- Waiving chapter 53 means that both the General Schedule (GS) and Federal Wage System (FWS) or Wage Grade (WG) systems can be eliminated and replaced with a system that does not provide for the annual raises employees receive now. In addition, the new system would eliminate the within-grade step increases currently provided to employees who are eligible for them and who have performed at an acceptable level. Instead, they intend to put employees into a pay-banding system which allows supervisors to decide whether and by how much individual employees' pay will be adjusted. In other words, goodbye to annual pay raises and step increases (within-grade increases or WIGIs). Your supervisor - not Congress - will decide whether you get a raise - and how much - or not. And if you don't, you'll be unlikely to have a chance to appeal your supervisor's decision.

- Chapter 51 covers the current classification system and requires that different pay levels for different jobs be based on the concept of "equal pay for substantially equal work". A new system would not necessarily have to adhere to that standard. So jobs which are graded similarly now might be treated completely differently after the new system is in place.

performance appraisal system (chapter 43):

- Chapter 43 allows management to take action against poor performers. In order to ensure that workers are given a fair shake, the law provides employees with an opportunity to undergo a performance improvement period (p-i-p) before they are disciplined for poor performance. In a new system created by DoD, the p-i-p could be eliminated and/or the ability of the employee to appeal disciplinary action could be eliminated.

due process and appeal rights for disciplinary actions (ch. 75 & 77):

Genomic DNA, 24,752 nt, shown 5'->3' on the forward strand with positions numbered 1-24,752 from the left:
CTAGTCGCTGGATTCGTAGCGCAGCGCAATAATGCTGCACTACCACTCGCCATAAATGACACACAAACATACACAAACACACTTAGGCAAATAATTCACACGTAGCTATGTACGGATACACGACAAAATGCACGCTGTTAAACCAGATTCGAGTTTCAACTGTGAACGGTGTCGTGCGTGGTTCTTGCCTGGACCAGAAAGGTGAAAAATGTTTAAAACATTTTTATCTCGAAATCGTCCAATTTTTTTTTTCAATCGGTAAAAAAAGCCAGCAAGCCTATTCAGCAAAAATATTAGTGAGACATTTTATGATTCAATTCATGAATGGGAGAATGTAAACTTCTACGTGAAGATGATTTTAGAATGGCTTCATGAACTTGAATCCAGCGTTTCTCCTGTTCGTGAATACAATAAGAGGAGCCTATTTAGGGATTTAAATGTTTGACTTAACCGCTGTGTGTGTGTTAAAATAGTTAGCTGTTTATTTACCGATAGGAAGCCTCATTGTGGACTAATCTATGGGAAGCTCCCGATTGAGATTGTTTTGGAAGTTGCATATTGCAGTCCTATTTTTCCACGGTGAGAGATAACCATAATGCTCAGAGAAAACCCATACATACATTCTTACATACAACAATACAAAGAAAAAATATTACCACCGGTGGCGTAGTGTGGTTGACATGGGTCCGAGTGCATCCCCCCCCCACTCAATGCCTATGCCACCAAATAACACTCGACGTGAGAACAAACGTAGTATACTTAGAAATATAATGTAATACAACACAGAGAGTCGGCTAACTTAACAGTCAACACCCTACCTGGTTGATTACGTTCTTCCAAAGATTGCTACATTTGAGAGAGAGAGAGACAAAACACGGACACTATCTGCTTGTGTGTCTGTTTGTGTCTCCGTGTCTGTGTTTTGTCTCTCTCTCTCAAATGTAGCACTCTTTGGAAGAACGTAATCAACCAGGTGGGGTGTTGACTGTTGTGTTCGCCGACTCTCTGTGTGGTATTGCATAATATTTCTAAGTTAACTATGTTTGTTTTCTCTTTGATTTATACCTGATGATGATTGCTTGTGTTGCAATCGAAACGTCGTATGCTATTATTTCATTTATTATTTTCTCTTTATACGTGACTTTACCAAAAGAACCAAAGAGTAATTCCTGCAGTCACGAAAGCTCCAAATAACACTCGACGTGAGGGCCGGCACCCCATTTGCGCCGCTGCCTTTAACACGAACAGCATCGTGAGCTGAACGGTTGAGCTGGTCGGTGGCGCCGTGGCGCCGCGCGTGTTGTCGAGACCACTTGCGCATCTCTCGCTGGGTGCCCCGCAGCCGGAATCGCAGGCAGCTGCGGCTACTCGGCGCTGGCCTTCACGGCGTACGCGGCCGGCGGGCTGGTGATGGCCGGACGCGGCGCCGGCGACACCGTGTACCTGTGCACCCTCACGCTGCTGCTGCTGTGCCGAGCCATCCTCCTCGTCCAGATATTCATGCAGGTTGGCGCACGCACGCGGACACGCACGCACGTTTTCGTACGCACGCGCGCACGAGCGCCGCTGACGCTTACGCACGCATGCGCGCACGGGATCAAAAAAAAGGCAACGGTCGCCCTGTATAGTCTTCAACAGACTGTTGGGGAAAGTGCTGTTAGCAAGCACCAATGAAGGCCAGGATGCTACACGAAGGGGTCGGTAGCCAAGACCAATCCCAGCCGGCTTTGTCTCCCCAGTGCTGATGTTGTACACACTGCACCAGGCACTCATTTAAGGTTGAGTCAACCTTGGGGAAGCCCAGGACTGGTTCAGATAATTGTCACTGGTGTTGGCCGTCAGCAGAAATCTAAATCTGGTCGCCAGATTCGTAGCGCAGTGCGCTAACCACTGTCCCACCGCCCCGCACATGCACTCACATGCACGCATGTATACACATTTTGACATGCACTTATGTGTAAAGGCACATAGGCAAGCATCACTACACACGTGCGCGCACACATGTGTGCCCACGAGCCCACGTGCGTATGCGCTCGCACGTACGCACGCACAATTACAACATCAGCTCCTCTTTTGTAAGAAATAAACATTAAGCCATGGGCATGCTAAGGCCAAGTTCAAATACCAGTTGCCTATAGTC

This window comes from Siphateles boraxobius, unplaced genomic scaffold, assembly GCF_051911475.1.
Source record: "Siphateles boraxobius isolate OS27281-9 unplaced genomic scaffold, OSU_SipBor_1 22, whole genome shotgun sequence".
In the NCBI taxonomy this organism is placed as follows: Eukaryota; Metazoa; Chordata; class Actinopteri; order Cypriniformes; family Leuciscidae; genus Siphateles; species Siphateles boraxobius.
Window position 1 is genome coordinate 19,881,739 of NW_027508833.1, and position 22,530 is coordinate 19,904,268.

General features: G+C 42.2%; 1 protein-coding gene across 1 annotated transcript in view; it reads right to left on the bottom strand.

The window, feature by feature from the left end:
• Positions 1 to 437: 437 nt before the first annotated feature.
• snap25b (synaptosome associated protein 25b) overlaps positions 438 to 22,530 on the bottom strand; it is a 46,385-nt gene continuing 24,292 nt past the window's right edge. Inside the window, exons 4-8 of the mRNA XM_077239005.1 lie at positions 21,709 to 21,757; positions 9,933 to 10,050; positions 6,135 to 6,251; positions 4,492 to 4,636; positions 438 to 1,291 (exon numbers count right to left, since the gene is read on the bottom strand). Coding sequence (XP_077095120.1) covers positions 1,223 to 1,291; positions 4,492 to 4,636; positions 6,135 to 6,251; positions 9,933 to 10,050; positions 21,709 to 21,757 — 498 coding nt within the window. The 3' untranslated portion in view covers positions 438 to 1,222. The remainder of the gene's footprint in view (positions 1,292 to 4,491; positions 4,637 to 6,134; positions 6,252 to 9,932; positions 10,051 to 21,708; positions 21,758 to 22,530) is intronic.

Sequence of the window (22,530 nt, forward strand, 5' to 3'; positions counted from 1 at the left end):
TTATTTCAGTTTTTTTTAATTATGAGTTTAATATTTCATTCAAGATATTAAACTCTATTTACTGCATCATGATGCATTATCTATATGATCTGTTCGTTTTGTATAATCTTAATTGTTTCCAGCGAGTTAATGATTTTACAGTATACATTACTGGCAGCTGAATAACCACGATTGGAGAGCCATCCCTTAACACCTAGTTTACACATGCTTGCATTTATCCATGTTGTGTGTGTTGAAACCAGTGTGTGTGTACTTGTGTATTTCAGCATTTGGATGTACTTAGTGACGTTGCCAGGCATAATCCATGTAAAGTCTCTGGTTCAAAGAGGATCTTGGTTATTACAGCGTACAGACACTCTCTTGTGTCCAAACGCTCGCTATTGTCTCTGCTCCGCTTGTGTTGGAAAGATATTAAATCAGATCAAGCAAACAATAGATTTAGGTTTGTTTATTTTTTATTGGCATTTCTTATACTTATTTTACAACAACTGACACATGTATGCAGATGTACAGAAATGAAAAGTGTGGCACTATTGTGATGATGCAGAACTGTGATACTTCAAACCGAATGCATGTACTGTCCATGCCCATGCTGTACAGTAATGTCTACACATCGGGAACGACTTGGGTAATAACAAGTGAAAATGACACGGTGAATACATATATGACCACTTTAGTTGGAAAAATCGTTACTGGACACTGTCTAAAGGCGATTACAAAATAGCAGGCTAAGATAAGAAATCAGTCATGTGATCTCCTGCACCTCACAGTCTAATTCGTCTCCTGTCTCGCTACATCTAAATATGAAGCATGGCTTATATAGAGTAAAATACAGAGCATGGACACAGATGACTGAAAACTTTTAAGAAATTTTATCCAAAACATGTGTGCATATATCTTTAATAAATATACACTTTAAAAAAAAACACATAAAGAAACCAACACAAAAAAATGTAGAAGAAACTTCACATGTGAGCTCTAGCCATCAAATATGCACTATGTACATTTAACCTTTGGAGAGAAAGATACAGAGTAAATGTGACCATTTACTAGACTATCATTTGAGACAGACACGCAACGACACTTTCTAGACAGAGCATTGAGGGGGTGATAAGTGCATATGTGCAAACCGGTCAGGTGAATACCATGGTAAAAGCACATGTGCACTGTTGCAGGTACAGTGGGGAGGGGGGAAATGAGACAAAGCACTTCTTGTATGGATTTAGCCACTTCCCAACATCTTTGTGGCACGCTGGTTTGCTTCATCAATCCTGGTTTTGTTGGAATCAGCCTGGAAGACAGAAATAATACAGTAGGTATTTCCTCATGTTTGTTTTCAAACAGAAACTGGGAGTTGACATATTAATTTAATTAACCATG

- Chapter 75 sets up a system for management to suspend, demote, or dismiss an employee. It also provides an employee with due process rights and the ability to appeal to the Merit Systems Protection Board (MSPB). Under this chapter, an employee against whom a disciplinary action is proposed is entitled to: (1) advance written notice of the disciplinary action, (2) a reasonable time to respond, (3) be represented by an attorney, (4) a written decision by the agency listing the specific reasons for the disciplinary action.

- Chapter 77 establishes the procedures for appealing to the MSPB, establishes the procedures for appealing discrimination decisions either to the Equal Employment Opportunity Commission (EEOC) or the MSPB, and establishes judicial review of MSPB decisions.

- Waiving chapters 75 and 77 allows DoD management to set up a personnel system whereby employees have little or no right to information about why they are being disciplined, and little or no right to appeal decisions against them. This "managerial flexibility" raises profound constitutional questions.

collective bargaining rights (chapter 71):